He was helping to tear down a building without any safety training when a fall from 25ft changed Alan Hind's life and features forever.
Left with half a head and brain damage, the 28-year-old labourer today welcomed the conviction of of his boss who was found to have breached safety laws at the work site.
Mr Hind suffered massive head injuries, including extensive skull fractures, a badly broken jaw, a severed optic nerve that left him blind in one eye and irreparable brain damage.
He also suffered kidney damage and was left deaf in one ear following the February 2008 accident.
Surgeons carried out three complex operations and six months after his fall used a titanium plate to replace a large section of shattered skull.
Parts of his brain were so damaged they had to be removed.
At Carlisle Crown Court, a jury convicted Mr Hind's supervisor Eric Murray, 63, who allowed him to work on the roof of a building at Watt's Yard, off London Road, Carlisle, without safety equipment or training.
Murray's older brother Robert, 65, admitted two health and safety breaches at an earlier court hearing.
Following the trial, Mr Hind, recalled waiting for the plate to be inserted in his skull saying: 'That was a frightening time.
'There was nothing to protect my brain - just skin. I was worried to go out.
'I didn't like to be around lots of people in case I bumped my head.'
Mr Hind, of Lockerbie, Scotland, has been unable to work since his accident. He welcomed the guilty verdict but warned other young workers: 'If it's not safe, it's not worth it.'
His solicitor, Nick Gutteridge, said: 'We are pleased to see the Murrays held to account but the tragedy is that this accident could have been avoided.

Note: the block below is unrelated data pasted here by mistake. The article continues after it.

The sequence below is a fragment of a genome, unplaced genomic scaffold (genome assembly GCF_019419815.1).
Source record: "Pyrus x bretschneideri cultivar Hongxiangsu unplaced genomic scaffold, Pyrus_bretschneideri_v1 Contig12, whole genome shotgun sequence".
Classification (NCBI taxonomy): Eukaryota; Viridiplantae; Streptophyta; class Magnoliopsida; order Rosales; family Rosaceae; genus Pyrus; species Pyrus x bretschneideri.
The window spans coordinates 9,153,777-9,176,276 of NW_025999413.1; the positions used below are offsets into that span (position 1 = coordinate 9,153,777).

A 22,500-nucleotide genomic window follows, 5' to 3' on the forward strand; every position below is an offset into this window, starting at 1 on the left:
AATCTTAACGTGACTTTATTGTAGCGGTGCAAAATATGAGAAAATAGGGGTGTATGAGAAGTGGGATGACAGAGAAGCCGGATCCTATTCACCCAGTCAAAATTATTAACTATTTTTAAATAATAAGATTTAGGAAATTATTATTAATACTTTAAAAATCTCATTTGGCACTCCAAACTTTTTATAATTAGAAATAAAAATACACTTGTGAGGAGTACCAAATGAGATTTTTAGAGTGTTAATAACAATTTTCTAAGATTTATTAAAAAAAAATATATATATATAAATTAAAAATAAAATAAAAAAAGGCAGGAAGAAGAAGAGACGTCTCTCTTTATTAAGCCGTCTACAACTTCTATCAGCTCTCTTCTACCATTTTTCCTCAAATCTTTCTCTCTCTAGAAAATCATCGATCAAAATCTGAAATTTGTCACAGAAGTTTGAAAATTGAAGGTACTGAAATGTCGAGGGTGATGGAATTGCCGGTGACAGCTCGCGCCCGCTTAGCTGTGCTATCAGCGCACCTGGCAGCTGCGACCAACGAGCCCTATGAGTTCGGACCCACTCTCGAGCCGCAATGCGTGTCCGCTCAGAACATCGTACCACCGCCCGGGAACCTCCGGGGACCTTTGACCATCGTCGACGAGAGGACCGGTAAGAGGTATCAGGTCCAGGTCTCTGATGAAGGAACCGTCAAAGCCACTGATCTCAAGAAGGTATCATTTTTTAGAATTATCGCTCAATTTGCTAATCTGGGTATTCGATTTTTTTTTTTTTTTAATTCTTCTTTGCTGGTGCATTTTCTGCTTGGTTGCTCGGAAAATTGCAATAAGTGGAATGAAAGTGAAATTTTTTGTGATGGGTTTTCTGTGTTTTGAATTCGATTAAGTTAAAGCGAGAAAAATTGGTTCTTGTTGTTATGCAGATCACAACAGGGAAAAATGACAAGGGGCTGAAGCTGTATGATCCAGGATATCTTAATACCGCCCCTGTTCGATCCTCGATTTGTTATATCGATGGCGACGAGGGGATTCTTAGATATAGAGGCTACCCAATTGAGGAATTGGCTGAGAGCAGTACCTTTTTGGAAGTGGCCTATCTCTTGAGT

'Alan has been permanently disabled by his head injury: as well as the physical damage to his hearing and sight, he also suffers pain, flashbacks, memory loss and some personality changes.
Eric Murray, from Dalton, near Lockerbie, Scotland, denied being in charge of dismantling the building at Watt's Yard on the day of Alan Hind's accident.
But after a four-day trial the jury convicted him, accepting the prosecution argument that he was supervising the workmen and could have prevented the accident.
Brother Robert, from Annan, who had bought the building being dismantled, had earlier admitted two health and safety breaches linked to the accident.
The trial heard evidence of how Eric Murray - who has years of experience in erecting and dismantling buildings - allowed workers onto the roof of the building without any proper safety equipment or without adequate training for safe working at height.
Mr Hind, whose usual job was as a slaughterman, had no previous experience of working in the construction industry.
Murray said erecting scaffolding would have been too expensive and repeatedly claimed that he had simply been just one of the dismantling team, working under the direction of his brother.
The brothers will both be sentenced at Carlisle Crown Court on July 19.
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